Although Google had a business audience in mind for Chromebooks, reviewers complained that the devices were of limited use without internet access.

But there was one interested audience: public schools. In the fall of 2011, Google invited school administrators to its Chicago office to meet Mr. Casap, hoping to interest them in Chromebooks.

Mr. Casap didn’t talk tech specs. Instead, he held the audience spellbound as he described the challenges he had faced as a Latino student growing up on welfare in a tough Manhattan neighborhood.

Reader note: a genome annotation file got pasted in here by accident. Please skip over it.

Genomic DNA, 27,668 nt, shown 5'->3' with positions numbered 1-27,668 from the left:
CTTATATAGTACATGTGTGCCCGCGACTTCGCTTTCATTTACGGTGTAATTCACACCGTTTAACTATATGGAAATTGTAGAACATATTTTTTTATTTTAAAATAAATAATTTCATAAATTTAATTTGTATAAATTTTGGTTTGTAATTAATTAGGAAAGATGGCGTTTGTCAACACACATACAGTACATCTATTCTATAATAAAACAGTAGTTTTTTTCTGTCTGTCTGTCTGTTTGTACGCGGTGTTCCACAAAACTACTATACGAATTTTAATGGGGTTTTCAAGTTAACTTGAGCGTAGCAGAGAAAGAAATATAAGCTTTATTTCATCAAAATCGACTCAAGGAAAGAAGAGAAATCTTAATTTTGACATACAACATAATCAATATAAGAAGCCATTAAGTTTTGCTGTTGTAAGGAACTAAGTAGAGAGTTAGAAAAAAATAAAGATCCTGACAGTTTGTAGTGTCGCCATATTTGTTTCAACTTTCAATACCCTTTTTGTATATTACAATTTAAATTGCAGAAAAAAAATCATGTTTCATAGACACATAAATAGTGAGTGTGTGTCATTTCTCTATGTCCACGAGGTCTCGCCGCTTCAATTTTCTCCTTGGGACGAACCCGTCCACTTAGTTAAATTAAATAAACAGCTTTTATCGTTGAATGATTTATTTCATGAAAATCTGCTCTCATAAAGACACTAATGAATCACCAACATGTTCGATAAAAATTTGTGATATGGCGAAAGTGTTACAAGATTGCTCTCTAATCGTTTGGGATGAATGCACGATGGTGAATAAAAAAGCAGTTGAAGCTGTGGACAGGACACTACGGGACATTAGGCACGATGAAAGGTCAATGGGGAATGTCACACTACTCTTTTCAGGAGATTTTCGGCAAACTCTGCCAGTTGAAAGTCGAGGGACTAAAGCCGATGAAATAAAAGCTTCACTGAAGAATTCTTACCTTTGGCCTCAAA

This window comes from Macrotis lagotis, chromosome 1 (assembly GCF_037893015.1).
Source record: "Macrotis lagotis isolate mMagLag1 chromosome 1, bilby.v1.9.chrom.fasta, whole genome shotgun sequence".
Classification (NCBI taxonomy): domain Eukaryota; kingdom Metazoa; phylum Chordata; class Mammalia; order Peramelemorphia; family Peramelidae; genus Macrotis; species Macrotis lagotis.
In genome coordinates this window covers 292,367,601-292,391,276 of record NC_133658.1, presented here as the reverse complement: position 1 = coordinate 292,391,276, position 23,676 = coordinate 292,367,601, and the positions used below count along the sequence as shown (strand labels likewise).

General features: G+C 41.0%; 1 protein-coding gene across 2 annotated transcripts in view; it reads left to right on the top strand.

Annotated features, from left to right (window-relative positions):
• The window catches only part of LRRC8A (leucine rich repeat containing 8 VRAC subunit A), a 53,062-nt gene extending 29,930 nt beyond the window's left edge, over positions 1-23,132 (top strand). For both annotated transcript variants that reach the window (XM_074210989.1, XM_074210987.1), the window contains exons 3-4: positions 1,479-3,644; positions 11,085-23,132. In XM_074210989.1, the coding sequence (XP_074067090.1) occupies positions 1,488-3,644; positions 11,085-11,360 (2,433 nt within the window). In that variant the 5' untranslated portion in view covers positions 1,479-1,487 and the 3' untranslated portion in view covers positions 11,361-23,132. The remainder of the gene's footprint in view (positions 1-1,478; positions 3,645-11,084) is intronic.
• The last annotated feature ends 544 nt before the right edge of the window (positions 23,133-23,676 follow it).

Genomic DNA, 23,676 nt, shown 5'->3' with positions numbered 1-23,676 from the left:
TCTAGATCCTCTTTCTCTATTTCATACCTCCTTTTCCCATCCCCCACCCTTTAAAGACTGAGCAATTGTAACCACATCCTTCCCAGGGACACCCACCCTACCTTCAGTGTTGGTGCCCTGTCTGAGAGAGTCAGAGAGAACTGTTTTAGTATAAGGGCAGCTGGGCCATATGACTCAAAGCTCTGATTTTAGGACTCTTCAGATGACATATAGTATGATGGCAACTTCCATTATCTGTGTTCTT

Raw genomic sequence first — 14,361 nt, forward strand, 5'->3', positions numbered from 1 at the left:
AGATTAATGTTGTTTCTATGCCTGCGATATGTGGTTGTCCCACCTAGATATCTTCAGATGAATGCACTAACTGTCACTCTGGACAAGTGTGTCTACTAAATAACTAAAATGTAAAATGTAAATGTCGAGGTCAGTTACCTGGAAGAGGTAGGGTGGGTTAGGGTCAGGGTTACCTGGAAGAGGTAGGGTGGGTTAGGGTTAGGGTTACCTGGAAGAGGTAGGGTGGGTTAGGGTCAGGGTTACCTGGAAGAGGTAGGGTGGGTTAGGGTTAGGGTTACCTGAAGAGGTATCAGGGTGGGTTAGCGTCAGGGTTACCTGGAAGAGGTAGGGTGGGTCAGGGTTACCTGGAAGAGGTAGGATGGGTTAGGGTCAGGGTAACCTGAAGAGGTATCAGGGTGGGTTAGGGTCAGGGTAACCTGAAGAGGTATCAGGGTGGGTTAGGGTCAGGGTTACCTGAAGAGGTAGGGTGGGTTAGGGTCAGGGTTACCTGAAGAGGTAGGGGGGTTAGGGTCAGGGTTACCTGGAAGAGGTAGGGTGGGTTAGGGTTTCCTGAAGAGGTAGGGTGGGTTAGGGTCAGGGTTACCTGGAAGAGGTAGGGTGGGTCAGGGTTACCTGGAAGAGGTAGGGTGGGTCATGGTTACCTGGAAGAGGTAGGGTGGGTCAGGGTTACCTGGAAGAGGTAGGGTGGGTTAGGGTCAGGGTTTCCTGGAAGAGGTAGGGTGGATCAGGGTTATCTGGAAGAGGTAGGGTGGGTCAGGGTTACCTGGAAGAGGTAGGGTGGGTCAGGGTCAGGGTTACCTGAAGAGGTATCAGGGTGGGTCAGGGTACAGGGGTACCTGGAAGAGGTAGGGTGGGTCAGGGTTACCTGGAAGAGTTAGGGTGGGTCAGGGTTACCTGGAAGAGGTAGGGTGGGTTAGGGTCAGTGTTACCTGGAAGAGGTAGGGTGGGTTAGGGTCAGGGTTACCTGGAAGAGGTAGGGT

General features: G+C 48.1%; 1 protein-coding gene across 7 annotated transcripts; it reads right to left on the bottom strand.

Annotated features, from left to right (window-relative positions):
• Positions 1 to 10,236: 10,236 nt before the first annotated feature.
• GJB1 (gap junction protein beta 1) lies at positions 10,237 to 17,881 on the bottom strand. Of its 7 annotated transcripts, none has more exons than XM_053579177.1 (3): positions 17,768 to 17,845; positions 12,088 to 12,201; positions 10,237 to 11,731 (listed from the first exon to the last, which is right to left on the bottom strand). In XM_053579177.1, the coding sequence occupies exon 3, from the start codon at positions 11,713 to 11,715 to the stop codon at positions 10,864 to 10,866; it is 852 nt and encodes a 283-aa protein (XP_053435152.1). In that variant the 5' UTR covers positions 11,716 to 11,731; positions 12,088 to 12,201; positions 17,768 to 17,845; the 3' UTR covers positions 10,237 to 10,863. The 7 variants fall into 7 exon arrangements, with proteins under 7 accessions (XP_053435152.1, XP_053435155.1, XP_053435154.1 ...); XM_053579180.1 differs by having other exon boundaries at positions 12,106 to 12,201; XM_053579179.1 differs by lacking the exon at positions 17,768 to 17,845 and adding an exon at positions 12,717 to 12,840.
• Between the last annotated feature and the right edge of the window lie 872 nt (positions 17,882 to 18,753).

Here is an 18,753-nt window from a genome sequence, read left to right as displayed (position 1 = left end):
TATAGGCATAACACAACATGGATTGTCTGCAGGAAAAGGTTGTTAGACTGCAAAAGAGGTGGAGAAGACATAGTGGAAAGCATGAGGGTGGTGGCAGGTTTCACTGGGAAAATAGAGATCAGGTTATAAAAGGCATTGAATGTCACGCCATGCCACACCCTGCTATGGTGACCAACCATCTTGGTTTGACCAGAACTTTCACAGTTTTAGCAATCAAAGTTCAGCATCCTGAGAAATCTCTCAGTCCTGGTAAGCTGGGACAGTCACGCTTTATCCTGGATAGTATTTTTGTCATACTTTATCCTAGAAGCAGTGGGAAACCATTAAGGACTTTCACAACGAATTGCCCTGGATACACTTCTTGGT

His message: Education is the great equalizer, and technology breaks down barriers between rich and poor students.

In the audience, Jason Markey, principal of East Leyden High School in Franklin Park, Ill., was converted. Students in his blue-collar district near O’Hare International Airport faced similar struggles. On the spot, Mr. Markey said, he abandoned his previous plans to buy Microsoft Windows laptops for 3,500 high school students. Now he wanted Chromebooks for them instead.

“I went up to Jaime immediately after the presentation and said, ‘Are you guys ready to ship these?’” Mr. Markey said.

Then Mr. Markey went back to his district to inform administrators and teachers that he wanted to order an unproven device that most of them had never heard of. “It was a tough announcement to make,” he conceded.